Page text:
Finally, Professor Hendy completely overlooks the issue that some within science behaved appallingly during the folic acid discussion, publicly attacking Professor Smith personally and dismissing his report (many without even reading it). The lowest point was when Dr Andrew Marshall, a Wellington paediatrician, ridiculously referred to him on national television as a “folate hater”. The journal which published a piece in which Dr Marshall made some equally disappointing personal attacks, rather than debate the data, was moved to apologise to Professor Smith for parts of the publication.
Unfortunately, for some folic acid campaigners in New Zealand, despite the evidence that folate levels in New Zealand women are as good as in the United States following the introduction of fortification, it’s become a religion rather than an issue of science, and Professor Hendy’s book of anecdotes perpetuates the myth.
From an industry perspective, we have every right to seek the best advice globally and to share our views, and we will continue to do so. While Professor Hendy repeatedly refers to the 'sanctity of science', he should remember that science is not so holy or sacred that only scientists get to offer a viewpoint. Neither is science so blessed or inviolable that it is never wrong. The best we can do is apply my father’s challenge and ask, what does the data say?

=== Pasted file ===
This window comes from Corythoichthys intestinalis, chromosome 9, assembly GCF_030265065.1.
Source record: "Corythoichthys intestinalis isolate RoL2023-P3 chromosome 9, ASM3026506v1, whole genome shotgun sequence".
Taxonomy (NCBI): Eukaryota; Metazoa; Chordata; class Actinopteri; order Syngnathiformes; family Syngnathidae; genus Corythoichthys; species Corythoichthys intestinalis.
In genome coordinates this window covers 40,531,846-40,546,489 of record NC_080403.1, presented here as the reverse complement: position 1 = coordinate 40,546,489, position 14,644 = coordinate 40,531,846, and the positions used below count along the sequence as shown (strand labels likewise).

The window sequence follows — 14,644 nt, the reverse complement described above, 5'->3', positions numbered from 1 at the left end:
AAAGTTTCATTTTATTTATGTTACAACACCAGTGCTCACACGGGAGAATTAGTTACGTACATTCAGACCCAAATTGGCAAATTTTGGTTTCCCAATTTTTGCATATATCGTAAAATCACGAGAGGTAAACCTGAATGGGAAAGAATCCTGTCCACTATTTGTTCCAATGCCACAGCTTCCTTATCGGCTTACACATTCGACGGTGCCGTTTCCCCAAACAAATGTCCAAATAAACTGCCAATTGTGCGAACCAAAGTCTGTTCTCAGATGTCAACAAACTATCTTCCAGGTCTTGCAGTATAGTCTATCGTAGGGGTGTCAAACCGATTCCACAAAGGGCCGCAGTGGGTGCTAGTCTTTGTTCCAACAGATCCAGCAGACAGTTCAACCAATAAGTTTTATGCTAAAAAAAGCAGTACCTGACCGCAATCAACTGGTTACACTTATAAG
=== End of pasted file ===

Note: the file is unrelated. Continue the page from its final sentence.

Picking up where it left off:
Note: The Royal Society of New Zealand has also seen fit to respond to what it refers to as "concerns about the reliability" of some of the comments in Professor Hendy's book. Their response can be seen on their website here.